Education for Life and Work: Developing Transferable Knowledge and Skills in the 21st Century describes this important set of key skills that increase deeper learning, college and career readiness, student-centered learning, and higher order thinking. These labels include both cognitive and non-cognitive skills- such as critical thinking, problem solving, collaboration, effective communication, motivation, persistence, and learning to learn. 21st century skills also include creativity, innovation, and ethics that are important to later success and may be developed in formal or informal learning environments.

This report also describes how these skills relate to each other and to more traditional academic skills and content in the key disciplines of reading, mathematics, and science. Education for Life and Work: Developing Transferable Knowledge and Skills in the 21st Century summarizes the findings of the research that investigates the importance of such skills to success in education, work, and other areas of adult responsibility and that demonstrates the importance of developing these skills in K-16 education. In this report, features related to learning these skills are identified, which include teacher professional development, curriculum, assessment, after-school and out-of-school programs, and informal learning centers such as exhibits and museums.

Source: National Academies Press

Read  Education for Life and Work: Developing Transferable Knowledge and Skills in the 21st Century online. Download pdf

Thursday, February 21, 2013

Children with Special Health Care Needs in California: A Profile of Key Issues

Compared to children in other states, California’s children with special health care needs receive care that is less coordinated, less family-centered, and fails to meet many of the key quality indicators prescribed by the Federal Maternal and Child Health Bureau, according to this new analysis of the 2009/10 National Survey of Children with Special Health Care Needs.
Source:  Program for Children with Special Health Care Needs, launched by the Lucile Packard Foundation for Children's Health.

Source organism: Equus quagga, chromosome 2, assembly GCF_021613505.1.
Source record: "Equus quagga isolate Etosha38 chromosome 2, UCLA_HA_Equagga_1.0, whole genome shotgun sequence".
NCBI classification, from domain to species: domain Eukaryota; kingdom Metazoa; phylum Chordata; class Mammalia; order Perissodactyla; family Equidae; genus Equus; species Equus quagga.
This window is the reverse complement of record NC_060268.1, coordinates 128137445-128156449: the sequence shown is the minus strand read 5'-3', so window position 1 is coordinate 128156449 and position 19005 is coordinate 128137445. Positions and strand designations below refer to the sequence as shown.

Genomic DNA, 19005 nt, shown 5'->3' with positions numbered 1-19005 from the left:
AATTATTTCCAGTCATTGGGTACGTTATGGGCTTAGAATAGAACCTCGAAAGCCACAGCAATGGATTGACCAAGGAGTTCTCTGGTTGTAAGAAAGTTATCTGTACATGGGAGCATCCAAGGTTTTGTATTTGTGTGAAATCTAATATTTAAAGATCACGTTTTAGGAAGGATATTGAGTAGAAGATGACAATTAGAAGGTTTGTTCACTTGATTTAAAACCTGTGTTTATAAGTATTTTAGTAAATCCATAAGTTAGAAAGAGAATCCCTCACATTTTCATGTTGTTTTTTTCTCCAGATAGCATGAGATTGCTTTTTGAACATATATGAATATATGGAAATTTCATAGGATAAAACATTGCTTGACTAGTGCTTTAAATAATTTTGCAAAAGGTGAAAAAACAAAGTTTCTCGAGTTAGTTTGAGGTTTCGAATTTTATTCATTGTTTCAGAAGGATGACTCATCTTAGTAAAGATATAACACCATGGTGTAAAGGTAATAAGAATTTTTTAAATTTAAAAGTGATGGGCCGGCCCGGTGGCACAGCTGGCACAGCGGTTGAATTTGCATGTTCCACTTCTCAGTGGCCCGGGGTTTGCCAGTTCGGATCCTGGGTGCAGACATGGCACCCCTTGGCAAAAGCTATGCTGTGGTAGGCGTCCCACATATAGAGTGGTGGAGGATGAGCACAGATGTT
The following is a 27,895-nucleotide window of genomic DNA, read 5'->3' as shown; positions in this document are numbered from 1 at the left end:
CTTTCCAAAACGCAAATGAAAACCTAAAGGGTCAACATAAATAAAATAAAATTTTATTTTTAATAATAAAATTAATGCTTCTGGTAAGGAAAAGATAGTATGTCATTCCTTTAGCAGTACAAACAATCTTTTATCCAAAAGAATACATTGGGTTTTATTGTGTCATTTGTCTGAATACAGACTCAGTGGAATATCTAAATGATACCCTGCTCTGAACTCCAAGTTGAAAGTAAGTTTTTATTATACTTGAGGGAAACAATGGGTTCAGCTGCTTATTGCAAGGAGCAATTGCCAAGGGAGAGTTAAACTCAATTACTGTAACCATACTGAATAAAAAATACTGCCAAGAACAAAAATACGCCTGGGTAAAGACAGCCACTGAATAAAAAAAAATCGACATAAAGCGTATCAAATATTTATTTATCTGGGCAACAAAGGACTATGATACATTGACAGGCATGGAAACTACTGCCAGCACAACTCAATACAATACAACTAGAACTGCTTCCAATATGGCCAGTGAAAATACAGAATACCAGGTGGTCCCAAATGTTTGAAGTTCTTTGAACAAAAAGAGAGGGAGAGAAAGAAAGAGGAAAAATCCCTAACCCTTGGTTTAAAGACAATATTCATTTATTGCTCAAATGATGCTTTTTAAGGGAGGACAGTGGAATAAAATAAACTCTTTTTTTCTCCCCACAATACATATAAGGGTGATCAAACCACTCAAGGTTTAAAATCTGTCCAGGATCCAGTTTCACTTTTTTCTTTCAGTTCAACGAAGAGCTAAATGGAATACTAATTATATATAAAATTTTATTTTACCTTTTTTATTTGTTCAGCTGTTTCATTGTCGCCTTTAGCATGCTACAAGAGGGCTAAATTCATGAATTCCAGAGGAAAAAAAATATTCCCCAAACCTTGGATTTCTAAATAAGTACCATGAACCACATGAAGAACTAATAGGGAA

Download full pdf publication of  Children with Special Health Care Needs in California: A Profile of Key Issues

New Resosurce: Open States

Open States lets you find information about your state representatives and legislation: identify your representative, search and track legislation, explore bill history and votes and contact lawmakers.
Video Tutorial: is a free tool and makes both their bulk data and api available for others to use.

Mega-States: An Analysis of Student Performance in the Five Most Heavily Populated States in the Nation


California, Florida, Illinois, New York, and Texas enroll close to 40 percent of the nation’s public school students. The importance of these “Mega-States” goes beyond the sheer size of their population. They now serve more than half of the nation’s English language learners (ELL), as well as some of the largest concentrations of children from lower-income families. As policymakers and educators look at the nation’s changing demographics and explore ways to close achievement gaps, the educational progress of children in these states is of interest far beyond their state borders. That’s why the National Center for Education Statistics and the National Assessment Governing Board focused this special report on educational outcomes in the five largest states.

 Mega-States generally do not perform higher than the nation, but they have made some gains over time.

Source: National Center for Education Statistics

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Young Adults After the Recession: Fewer Homes, Fewer Cars, Less Debt

From the overview: